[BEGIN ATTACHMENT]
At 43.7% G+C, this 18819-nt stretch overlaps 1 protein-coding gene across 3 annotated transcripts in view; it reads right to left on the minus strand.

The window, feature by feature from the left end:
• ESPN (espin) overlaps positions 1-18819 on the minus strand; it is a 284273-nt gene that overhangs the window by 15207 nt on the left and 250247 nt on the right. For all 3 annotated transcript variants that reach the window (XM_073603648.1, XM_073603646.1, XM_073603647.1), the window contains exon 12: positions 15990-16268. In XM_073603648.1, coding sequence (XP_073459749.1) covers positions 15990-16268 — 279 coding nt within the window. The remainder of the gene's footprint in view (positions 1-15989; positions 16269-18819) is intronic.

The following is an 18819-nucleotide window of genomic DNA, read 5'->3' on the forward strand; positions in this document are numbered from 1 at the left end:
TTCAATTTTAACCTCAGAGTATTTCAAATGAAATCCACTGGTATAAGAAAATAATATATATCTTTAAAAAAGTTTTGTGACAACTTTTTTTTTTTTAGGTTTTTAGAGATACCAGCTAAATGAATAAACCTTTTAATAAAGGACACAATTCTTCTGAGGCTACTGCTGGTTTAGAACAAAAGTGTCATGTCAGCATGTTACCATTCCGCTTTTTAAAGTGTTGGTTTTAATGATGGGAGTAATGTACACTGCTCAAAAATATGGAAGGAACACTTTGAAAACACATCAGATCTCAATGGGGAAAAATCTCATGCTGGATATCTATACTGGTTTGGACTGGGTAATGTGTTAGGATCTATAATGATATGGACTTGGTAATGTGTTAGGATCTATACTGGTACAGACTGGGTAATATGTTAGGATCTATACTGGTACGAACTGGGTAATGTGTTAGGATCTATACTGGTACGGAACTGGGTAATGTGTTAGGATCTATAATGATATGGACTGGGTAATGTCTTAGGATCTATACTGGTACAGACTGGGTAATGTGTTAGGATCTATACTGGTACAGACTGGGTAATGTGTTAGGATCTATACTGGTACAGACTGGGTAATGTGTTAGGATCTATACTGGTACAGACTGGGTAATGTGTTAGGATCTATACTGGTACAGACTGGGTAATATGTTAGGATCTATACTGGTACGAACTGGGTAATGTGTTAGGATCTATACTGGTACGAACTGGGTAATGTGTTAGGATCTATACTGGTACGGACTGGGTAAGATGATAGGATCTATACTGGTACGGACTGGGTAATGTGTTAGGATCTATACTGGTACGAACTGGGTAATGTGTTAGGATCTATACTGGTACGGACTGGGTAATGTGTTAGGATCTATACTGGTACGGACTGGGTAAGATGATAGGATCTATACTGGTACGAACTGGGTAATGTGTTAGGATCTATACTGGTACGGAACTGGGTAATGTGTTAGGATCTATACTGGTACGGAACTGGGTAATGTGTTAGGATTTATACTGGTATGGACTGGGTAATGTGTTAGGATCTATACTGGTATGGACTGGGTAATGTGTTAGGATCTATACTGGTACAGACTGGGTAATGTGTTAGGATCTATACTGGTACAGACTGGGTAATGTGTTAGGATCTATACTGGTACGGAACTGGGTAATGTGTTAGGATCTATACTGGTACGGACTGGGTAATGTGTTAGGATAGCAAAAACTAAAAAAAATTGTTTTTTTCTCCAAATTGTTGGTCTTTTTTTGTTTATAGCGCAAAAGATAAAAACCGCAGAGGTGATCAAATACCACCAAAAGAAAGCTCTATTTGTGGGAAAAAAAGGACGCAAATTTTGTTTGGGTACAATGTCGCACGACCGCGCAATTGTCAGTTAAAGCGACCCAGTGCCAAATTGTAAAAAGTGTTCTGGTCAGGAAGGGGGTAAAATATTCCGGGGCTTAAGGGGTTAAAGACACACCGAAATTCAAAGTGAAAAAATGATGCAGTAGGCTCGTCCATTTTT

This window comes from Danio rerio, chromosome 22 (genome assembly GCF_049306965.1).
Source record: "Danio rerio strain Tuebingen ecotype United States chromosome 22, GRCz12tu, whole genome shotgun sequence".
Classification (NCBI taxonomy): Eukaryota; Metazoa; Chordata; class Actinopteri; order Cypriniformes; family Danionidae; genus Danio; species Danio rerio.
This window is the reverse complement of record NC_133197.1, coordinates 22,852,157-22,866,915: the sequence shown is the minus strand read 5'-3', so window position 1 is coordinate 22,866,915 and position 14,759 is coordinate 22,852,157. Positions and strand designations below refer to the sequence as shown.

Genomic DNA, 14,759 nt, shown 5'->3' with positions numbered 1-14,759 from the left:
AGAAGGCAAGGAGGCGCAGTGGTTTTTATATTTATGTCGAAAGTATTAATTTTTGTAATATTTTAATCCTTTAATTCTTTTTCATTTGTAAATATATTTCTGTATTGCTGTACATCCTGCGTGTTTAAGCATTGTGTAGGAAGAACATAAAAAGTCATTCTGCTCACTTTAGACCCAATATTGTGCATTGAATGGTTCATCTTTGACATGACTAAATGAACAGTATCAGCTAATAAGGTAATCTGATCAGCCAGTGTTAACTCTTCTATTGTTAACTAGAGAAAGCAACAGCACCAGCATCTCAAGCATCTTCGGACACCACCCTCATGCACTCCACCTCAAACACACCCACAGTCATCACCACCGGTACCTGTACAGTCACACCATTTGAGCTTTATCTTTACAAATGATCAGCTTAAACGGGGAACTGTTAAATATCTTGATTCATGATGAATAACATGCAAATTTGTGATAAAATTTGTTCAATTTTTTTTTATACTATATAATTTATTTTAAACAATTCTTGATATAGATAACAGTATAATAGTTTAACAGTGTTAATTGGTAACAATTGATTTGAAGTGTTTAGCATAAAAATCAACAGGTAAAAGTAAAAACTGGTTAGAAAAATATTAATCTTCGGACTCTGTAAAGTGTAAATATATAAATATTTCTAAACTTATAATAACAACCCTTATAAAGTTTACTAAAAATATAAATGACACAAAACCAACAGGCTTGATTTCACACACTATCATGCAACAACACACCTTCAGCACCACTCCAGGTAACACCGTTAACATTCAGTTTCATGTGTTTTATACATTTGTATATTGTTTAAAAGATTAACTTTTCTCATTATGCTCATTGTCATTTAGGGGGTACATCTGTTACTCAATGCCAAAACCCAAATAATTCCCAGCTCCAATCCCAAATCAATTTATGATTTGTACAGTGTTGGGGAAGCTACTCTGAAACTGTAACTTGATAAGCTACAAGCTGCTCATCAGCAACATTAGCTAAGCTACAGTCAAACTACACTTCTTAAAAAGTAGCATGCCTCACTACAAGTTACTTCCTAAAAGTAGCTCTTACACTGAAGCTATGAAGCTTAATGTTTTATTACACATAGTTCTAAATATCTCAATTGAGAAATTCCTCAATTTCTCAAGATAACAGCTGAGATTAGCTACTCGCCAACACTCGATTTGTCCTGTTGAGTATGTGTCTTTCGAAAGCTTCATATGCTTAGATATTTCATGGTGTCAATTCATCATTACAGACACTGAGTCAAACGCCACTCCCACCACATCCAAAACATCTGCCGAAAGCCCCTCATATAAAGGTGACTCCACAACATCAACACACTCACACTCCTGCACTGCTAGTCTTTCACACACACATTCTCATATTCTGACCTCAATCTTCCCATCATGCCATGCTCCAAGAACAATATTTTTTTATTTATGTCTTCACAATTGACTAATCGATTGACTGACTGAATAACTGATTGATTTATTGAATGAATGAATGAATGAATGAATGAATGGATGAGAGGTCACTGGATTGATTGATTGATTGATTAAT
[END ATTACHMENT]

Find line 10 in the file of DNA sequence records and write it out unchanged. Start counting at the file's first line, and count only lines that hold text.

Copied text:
Genomic DNA, 14,759 nt, shown 5'->3' with positions numbered 1-14,759 from the left: